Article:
6. Poor Material Choices/ Over Build, Under Build

    Picking tile or figuring out what type of hardwood flooring will look great in your living room is one of the fun parts of a project. The lesson here is to balance reno materials and appliances with the style and value of your home. That six-burner $5000 Wolf gas range is cool, but will it fit in your 88-square-foot kitchen? On the other hand, a linoleum tile floor just doesn't fit with granite slab counters. Keep things balanced and in line with the rest of your home.

    7. Aggressive Timeline

    Most projects will take longer to complete than you first thought. Chances are, you still have your day job, so your project is being done on weekends and evenings. This gets old pretty quick. I lived through that when I added 960 square feet to my home about a decade ago. After putting in an 8-9 hour workday, do you really want to sand drywall for another 3 to 4 hours? No, not really. This pattern will erode your enthusiasm, and slow you down. Plan for it!

    8. Improper Sequence of Tasks

    I have been called in to finish some projects that some owners started, but they ran out of steam (see 7 above). Once on site, I found that they began some tasks before others were finished. Learn from their mistakes: Don't schedule the carpet install before the drywall is done; it may seem obvious, but it happens. This same attention to sequence holds true for just about every type of project. Research here will pay off in the end. 

    9. Wanting it Now

    This is one urge that is hard for beginners to control. You're raring to paint the bath TODAY after seeing a  home improvement show on TV. But before you jump in, take a step back and look at the whole room. Plan your actions and ask yourself, "Do I want to replace any lighting, fixtures, cabinets?" Once you have the scope set, do the proper prep work, patch or repair the drywall if needed, clean the walls, remove fixtures etc. Then get out your painter's hat.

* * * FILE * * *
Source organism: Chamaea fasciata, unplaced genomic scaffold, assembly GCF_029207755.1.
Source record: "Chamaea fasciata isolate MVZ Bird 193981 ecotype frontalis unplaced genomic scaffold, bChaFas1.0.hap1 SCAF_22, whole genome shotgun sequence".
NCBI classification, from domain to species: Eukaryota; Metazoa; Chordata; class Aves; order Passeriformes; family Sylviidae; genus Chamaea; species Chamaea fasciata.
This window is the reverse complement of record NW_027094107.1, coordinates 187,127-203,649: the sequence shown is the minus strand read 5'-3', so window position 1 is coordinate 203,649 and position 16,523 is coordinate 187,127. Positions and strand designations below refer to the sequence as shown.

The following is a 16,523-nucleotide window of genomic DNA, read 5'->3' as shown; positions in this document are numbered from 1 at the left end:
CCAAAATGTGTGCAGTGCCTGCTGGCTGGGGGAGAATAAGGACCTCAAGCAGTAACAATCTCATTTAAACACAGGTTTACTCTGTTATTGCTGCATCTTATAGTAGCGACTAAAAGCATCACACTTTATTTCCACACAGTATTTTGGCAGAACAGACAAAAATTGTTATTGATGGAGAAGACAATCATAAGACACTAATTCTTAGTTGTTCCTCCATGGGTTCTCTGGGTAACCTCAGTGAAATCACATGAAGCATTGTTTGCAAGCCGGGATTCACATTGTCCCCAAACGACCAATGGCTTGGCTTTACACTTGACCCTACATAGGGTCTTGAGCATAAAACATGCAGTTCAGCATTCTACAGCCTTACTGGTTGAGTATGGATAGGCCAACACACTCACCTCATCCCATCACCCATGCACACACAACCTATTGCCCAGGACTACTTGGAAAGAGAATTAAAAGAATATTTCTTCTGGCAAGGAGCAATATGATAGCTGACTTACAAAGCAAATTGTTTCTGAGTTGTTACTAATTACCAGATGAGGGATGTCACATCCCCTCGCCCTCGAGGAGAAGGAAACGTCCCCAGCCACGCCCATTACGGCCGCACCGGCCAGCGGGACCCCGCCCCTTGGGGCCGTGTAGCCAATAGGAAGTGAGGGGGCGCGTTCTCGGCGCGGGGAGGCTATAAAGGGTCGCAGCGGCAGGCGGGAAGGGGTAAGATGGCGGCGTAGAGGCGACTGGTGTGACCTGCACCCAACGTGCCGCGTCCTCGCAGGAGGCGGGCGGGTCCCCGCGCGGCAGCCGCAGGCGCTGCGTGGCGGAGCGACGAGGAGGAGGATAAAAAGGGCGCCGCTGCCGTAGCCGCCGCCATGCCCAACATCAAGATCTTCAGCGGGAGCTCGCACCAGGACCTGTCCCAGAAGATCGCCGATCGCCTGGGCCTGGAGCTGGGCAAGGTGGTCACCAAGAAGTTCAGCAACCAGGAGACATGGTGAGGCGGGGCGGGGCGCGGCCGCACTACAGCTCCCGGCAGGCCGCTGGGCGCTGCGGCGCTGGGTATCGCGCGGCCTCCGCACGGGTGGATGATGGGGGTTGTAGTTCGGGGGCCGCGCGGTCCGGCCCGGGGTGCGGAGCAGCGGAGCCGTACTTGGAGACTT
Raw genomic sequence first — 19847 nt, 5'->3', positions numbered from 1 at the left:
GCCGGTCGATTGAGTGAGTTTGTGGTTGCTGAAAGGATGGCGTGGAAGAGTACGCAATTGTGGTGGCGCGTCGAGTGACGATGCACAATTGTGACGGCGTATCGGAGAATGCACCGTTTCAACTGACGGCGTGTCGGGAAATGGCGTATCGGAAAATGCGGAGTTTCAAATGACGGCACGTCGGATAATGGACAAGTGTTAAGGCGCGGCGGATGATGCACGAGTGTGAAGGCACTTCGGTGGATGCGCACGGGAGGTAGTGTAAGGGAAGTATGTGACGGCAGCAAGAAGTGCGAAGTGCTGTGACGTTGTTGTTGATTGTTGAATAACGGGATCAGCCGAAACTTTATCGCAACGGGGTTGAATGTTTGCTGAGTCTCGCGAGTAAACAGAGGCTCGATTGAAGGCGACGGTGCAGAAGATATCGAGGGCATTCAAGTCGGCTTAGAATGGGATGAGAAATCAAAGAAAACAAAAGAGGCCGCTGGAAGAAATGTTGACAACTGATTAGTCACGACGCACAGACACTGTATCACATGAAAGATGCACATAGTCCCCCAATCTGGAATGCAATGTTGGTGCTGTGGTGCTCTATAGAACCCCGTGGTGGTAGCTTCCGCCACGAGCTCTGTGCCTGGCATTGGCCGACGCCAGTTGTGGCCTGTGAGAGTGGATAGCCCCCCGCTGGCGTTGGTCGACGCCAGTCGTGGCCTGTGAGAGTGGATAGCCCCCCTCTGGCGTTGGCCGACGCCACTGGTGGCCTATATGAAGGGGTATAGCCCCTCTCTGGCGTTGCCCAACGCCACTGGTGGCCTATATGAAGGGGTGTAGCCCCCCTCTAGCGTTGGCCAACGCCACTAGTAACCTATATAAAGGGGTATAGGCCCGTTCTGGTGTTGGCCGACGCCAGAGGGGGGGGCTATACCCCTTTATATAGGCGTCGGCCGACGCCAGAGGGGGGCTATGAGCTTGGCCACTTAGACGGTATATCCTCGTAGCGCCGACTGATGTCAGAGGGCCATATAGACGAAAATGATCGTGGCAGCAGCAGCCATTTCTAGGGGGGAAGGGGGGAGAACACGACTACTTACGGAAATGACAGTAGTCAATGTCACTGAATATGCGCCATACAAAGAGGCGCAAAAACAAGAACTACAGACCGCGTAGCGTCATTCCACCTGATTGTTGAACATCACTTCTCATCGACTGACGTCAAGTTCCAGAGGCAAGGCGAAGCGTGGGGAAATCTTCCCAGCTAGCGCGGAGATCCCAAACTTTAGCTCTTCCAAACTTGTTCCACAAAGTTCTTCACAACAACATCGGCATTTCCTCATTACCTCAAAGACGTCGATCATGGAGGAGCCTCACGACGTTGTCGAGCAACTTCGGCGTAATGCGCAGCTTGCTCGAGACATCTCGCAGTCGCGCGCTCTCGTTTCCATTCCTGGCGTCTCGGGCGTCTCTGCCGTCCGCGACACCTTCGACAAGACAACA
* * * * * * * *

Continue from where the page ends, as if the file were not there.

10. Changing Your Mind 

    Change is inevitable and it comes with the passage of time. One experience may trigger another, and then another. Proper planning and research will keep the project in your mind for a while before any work is done. This repeated "vision" will imprint into you, and allow you to plan effectively. What you don't want is to have a "new vision" happen halfway through your project, or a few months after the project has been completed.

    If you're a brand new homeowner, before you jump into a big project, spend some time living in your home. Prior to moving in, it's safe to do some simple things like painting, but don't start moving rooms around. Live in the space, feel the day-to-day breath of the house, the ebb and flow of the seasons. You might like the way the winter sun reaches back into the dining nook. Then after you and your home have bonded, think of how to make it more your style. It is your home, and with proper planning and some sound advice, you will fall in love with it over and over again.

    I hope you have enjoyed reading the top 10 mistakes that amateur do-it-yourselfers make, and how to avoid them. The fact that you found this article shows that you have put some thought into your project and have already mastered item 9.

    Updated November 28, 2018.